Using a simple method that employed lasers and a cell phone camera to track particles released from a person’s mouth when speaking, researchers analyzed 14 different facial coverings ranging from N95s to bandanas.
“We were able to actually count the number of particles,” study co-author and Duke physics professor Warren S. Warren, told the Washington Post. “There’s a lot of controversy and people say, ‘Well, masks don’t do anything.’ Well, the answer is some don’t, but most do.”
A fitted N95 mask was found to be the most effective. Meanwhile, a gaiter described as a “neck fleece” made out of polyester spandex, ranked worse than the no-mask control group. The gaiters produced a high droplet count, possible due to the porous fabric breaking up bigger particles into many little ones, which hang around in the air longer. This makes wearing some gaiters possibly “counterproductive,” researchers said. “The exact reason why they’re so convenient, which is that they don’t restrict air, is the reason why they’re not doing much of a job helping people,” Warren said.
For its part, Buff issued a statement in April emphasizing that its products are not scientifically proven to protect against the coronavirus. “Buff performance head and neckwear are not intended to be used as medical-grade face masks or as a replacement for N95 respirators,” the statement said.
Another neck gaiter manufacturer, however, cautioned against writing off every variation of the face covering. “All gaiters are not created equal,” Chris Bernat, co-founder of South Carolina-based Vapor Apparel, told the Post. Although the study did not give specifics about the material of the gaiter tested, Bernat raised doubts. “Chances are it was a lower-quality fabric,” he said.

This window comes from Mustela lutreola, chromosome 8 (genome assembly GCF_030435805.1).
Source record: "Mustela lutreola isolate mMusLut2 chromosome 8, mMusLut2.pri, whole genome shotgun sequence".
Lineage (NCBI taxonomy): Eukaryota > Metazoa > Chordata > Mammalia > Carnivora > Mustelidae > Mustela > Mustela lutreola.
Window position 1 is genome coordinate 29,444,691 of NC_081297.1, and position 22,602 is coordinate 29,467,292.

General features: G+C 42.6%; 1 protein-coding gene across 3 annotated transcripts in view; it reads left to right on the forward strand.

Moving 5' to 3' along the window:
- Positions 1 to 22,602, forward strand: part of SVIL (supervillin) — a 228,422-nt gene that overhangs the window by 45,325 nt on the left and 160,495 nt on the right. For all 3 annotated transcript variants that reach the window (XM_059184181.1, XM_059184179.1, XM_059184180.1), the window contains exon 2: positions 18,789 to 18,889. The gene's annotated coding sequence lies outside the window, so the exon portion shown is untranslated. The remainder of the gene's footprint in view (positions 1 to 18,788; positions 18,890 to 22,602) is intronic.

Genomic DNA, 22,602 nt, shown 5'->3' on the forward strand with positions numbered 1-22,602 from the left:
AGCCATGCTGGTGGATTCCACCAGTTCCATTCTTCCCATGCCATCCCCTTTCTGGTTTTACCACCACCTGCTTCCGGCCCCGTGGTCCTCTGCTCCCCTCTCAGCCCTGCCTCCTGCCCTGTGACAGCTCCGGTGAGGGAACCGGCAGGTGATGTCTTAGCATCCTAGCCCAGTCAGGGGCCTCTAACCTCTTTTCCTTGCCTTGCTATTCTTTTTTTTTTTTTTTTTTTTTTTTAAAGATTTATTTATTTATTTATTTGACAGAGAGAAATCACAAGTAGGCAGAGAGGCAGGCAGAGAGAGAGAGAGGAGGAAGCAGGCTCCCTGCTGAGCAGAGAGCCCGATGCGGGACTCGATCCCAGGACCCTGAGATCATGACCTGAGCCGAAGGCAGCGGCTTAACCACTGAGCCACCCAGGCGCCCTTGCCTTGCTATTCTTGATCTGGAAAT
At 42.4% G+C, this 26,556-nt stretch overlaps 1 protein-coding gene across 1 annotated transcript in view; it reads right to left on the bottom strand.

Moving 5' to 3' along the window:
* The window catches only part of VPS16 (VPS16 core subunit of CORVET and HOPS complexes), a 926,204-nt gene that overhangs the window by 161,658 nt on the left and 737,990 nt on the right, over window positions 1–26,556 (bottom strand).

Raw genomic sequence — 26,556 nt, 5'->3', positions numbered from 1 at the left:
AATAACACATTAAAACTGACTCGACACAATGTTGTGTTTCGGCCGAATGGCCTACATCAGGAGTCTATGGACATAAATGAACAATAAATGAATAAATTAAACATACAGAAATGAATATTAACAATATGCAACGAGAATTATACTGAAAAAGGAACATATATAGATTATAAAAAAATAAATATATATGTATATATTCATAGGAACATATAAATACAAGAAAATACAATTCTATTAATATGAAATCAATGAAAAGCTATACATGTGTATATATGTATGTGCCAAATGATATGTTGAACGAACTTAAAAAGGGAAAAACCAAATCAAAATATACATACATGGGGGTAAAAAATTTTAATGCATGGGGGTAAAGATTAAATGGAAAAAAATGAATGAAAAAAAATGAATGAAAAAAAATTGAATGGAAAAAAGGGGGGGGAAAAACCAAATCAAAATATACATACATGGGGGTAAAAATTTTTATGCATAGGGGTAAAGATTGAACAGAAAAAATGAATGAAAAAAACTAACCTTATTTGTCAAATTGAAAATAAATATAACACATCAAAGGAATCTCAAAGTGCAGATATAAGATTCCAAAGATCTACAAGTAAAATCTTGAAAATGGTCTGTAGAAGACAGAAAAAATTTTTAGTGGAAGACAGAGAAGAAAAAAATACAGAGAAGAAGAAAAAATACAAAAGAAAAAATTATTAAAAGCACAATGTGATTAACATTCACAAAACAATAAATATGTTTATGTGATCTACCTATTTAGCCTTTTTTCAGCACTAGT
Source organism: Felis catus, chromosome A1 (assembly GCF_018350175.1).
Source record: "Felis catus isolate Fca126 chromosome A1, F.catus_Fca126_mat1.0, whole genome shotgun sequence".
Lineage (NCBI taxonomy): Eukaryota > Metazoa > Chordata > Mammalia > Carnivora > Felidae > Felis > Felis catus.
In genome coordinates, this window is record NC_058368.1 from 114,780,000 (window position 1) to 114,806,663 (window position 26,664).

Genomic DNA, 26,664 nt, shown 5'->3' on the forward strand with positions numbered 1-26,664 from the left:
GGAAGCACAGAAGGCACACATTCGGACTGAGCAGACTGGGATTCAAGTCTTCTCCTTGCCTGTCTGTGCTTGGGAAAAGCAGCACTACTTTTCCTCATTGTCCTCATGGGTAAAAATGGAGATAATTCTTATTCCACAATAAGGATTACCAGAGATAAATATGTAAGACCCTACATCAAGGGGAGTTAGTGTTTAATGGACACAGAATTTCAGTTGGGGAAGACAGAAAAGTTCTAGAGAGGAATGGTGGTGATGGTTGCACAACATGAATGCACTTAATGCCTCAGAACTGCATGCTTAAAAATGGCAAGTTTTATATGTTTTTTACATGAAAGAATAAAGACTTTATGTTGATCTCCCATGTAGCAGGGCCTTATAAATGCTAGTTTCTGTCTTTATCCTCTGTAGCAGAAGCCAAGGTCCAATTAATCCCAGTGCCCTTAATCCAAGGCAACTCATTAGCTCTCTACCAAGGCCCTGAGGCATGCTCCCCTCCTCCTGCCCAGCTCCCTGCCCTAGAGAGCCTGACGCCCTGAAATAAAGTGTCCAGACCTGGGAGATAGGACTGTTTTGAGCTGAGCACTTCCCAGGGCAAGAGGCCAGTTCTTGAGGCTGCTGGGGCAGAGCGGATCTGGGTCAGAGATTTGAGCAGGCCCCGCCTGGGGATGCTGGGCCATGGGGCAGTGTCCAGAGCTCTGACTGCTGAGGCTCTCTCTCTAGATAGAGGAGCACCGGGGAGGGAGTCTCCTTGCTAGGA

Other types of face coverings that fall into the “counterproductive” category are bandanas, knitted masks and N95 mask with exhalation valves. “Those relief valves are fantastic if what you want to do is protect yourself from the outside,” Warren said. “If what you’re trying to do is protect the outside world from you, it completely defeats the purpose.”
Warren encouraged people to assess face coverings with their own basic test. “If you can see through it when you put it up to a light and you can blow through it easily, it probably is not protecting anybody.”
- A ferret is born
- By Michael Elizabeth Sakas/Colorado Public Radio
Can a cloned baby black-footed ferret save her species?
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- A DIFF-erent approach
- By Missy Votel
Durango Independent Film Festival moves to the small screen for 16th annual
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- Here comes the bus
Durango School District 9-R is getting on the bus – the electric bus, that is. Last week, 9-R announced it won a $328,803 grant for a fully electric school bus and charging infrastructure. The 81-seat bus is expected to be operational by next fall.
- Good QRma
The days of scrawling your name and phone number with a Sharpie on your gear are over. A Boise-based company has come up with a tech-age solution to the age-old problem of lost or yard-saled gear.
For $3.99, Karmik Outdoors will send you a QR code decal for all your most precious toys. The unique code will trace you gear back to you, all with a simple smart phone scan (provided, of course, that whomever finds your flotsam, jetsam and improperly secured roof items is a believer in gear karma in the first place.)
Adding to an already grim year of statistics, last week was the deadliest week of avalanches in the U.S. in more than a century. At least 15 people were killed in avalanches in six states between Jan. 31 – Feb. 6, including three in the San Juans alone.
To help folks better contend with this season’s treacherous and unprecedented conditions, Friends of the San Juans wants to equip them the best tool possible: knowledge.
- Serving up help
Early in the morning of Feb. 6, local chef Seanan Culloty narrowly escaped an apartment fire with his life and his faithful dog, Bubba. However, Culloty, the head chef at Manna, escaped with little else. To help Culloty get back on his feet, friends and co-workers are hosting a GuFundMe page. The money will be used to help Culloty replace his belonging as well as with a deposit and first month’s rent on a new apartment.